So last time we talked briefly about semi-explicit and fully-implicit differential algebraic equations. I told you in principle, you could simulate these things with backwards difference formulas in solving nonlinear equations at each time step and just marching forward. Did this in your homework for ODE IVP So you can do the same thing for differential algebraic equations. But there was a catch to that, and I illustrated that at the very end. So maybe your brain was fried at the end, and you missed this. It's good to recap.

So I showed you an example of a stirred tank where you had some-- you had transport of some solute into the stirred tank, and then you're pulling it out at a different concentration. And we're trying to track the dynamics of the system, the concentration in and the concentration out, and we imagined a problem in which we measured and the concentration in and we tried to predict the concentration out. So we had a system of differential and algebraic equations to solve. And I showed you that if I used the backward Euler method, the lowest order backwards difference formula that I can-- of the canonical class of these things that I can craft, where I approximate the derivative of an unknown with a relative error or an error proportional to the time step delta t, that carrying out one time step with this backward differentiation formula would determine c1 in principle exactly-- if I knew gamma exactly, I would know c1 exactly. And it would determine c2 to within order delta t-squared. It's the local truncation error here was order delta t-squared. So you just substitute this formula in, and you ask does this error term change at all. At some point, I wind up multiplying by delta t, and so I go from order delta t to order delta t-squared It's the numerical error that gets carried around in this calculation.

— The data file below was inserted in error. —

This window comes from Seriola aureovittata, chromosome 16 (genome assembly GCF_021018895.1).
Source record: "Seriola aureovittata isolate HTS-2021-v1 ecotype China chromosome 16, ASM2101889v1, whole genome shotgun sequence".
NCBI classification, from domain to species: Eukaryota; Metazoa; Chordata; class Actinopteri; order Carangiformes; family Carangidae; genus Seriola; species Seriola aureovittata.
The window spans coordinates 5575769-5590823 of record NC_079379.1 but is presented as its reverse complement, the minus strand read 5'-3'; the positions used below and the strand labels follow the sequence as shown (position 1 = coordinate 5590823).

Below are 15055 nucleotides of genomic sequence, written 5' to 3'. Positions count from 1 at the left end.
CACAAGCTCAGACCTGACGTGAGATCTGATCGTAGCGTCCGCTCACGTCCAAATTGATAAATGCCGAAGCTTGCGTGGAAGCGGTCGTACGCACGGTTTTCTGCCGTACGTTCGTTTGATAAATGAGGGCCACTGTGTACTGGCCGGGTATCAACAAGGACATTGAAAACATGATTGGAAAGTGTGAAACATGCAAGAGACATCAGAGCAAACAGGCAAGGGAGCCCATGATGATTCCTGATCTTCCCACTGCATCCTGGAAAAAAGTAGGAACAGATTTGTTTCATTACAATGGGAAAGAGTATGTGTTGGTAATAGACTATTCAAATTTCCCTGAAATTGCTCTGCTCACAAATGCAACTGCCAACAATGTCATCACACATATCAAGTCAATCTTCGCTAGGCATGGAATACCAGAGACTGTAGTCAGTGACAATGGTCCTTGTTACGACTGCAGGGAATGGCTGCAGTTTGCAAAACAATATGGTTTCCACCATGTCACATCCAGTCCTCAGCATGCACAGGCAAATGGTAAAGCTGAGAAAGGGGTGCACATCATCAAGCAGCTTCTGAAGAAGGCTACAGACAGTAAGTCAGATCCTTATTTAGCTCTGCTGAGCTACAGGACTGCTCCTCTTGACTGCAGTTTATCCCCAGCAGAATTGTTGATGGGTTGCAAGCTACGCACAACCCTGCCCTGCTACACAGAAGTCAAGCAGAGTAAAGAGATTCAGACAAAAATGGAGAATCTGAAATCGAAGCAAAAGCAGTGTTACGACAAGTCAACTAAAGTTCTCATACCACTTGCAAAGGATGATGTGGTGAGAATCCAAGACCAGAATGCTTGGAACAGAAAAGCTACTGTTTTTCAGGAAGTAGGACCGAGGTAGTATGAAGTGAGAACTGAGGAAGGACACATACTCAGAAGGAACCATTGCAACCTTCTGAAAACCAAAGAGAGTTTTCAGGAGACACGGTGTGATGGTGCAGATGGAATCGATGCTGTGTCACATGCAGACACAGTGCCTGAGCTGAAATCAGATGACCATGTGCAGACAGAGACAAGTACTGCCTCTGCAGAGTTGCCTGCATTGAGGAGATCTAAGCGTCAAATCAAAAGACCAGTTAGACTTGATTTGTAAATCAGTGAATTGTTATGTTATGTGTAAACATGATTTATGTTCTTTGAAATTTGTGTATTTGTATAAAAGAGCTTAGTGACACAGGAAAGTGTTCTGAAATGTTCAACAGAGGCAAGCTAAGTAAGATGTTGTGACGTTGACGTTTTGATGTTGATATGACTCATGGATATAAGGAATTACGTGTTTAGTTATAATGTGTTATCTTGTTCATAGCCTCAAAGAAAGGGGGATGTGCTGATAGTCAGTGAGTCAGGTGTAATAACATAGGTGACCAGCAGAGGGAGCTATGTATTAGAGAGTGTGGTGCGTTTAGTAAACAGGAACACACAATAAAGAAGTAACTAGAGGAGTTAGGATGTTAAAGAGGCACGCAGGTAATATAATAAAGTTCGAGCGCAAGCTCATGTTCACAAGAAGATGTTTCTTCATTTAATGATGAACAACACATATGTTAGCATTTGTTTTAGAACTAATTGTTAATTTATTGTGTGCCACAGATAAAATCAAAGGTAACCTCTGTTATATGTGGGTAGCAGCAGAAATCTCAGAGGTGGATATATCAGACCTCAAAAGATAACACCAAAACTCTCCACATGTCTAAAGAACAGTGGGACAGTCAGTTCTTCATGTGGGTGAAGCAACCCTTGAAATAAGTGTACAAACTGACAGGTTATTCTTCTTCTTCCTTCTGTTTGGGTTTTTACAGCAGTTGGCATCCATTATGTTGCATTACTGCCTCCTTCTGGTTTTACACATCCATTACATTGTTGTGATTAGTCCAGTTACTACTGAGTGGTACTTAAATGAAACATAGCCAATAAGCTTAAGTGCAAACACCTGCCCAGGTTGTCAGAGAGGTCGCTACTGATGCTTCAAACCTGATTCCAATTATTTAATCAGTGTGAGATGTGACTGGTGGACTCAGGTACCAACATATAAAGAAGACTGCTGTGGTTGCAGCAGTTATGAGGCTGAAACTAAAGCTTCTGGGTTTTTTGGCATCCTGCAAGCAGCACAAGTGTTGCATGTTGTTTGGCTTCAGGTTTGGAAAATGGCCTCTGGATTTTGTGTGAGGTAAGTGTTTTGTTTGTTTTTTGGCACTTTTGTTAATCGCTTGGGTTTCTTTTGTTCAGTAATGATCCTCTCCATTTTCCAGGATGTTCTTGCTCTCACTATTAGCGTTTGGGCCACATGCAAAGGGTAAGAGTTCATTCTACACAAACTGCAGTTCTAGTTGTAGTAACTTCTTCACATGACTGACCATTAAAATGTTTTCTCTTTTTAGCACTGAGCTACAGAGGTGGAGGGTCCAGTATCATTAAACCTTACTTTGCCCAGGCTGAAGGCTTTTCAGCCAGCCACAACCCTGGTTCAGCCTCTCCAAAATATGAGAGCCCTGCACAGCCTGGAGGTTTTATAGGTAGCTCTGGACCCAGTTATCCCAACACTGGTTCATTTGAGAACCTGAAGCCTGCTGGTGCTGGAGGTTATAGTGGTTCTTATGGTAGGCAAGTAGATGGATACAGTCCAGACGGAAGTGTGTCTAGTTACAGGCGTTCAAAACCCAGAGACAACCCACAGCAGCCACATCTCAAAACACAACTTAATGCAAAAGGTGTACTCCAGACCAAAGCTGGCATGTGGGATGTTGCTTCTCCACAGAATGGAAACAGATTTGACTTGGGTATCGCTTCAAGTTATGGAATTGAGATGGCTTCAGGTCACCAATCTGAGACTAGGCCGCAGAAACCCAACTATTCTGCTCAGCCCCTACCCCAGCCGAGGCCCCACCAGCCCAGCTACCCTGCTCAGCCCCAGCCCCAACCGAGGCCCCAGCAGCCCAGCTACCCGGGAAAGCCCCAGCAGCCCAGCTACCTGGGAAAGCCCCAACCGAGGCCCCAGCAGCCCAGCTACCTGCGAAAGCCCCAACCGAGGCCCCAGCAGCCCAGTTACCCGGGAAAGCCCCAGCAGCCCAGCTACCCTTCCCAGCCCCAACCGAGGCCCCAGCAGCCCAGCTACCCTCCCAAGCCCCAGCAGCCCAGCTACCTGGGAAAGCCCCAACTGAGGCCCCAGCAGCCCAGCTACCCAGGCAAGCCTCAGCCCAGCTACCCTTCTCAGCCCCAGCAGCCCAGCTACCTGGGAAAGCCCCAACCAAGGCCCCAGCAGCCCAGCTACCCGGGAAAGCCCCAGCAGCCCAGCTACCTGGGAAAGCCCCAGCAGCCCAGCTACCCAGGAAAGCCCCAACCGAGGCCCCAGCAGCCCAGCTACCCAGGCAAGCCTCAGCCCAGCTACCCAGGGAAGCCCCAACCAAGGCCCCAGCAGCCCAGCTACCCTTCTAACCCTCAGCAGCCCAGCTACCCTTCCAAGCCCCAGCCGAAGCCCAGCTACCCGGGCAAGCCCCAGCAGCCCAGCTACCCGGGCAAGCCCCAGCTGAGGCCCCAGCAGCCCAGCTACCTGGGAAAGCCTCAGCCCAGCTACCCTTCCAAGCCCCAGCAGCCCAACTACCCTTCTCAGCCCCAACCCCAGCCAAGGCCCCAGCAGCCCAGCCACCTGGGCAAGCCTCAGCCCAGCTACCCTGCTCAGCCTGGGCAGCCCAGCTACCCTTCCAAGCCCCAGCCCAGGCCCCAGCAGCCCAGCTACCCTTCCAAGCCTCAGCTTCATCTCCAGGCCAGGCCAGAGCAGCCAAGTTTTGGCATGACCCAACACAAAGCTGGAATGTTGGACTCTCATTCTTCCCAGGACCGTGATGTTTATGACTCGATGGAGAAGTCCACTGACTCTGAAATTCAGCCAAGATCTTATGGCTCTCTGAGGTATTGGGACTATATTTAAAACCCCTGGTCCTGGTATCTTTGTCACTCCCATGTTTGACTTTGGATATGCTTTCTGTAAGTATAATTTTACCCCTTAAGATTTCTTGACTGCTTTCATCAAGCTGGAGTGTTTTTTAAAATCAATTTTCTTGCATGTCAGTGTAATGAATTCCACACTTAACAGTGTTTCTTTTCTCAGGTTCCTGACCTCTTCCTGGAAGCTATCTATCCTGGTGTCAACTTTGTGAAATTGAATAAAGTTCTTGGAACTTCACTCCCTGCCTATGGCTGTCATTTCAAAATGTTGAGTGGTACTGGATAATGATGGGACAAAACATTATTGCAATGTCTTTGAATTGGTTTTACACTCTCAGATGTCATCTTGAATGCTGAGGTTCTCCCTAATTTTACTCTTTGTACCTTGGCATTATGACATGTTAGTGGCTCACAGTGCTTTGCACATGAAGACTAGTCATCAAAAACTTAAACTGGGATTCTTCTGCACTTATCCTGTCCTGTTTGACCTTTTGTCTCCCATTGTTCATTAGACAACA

I just switch the model a little bit. It seems like a irrelevant change, but it turns out to be incredibly significant. So now I imagine a different problem in which I'm measuring c2 the outlet, and I want to predict c1 the inlet. I still have a system of DAEs that I have to solve, and if I applied the backwards Euler method, well, c2 is automatically determined by this algebraic equation. So I know that exactly. I got to go up to this first equation and solve it for c1, and when I do, I have to have an approximation for the derivative. And the derivative is proportional to delta t-- carries an error around with it that's proportional to delta t.

So I know c1 to within order delta t, not order delta t-squared like in the previous model. So there's something fundamentally different about these two circumstances. And all I did was go from c1 to c2 in this algebraic equation. So that's peculiar, and that should make you really suspicious about your ability to solve these problems accurately.

And here was the third example I gave you. So I said imagine this system of DAEs instead. So here's the differential equation. Here's an algebraic equation. Apply the backward Euler method. Well, c3 is determined automatically by this algebraic equation. I know it exactly. C2 is related to the derivative of c3, so I need to approximate it with my backward Euler derivative. And that picks up an error, order delta t. C1 is equal to the derivative of c2, so I need an approximation for c2. The derivative of c2 that's the backwards Euler approximation. That has an error that's proportional to order delta t. But c2 itself also has an error proportional to order delta t. And order delta t divided by delta t is order 1.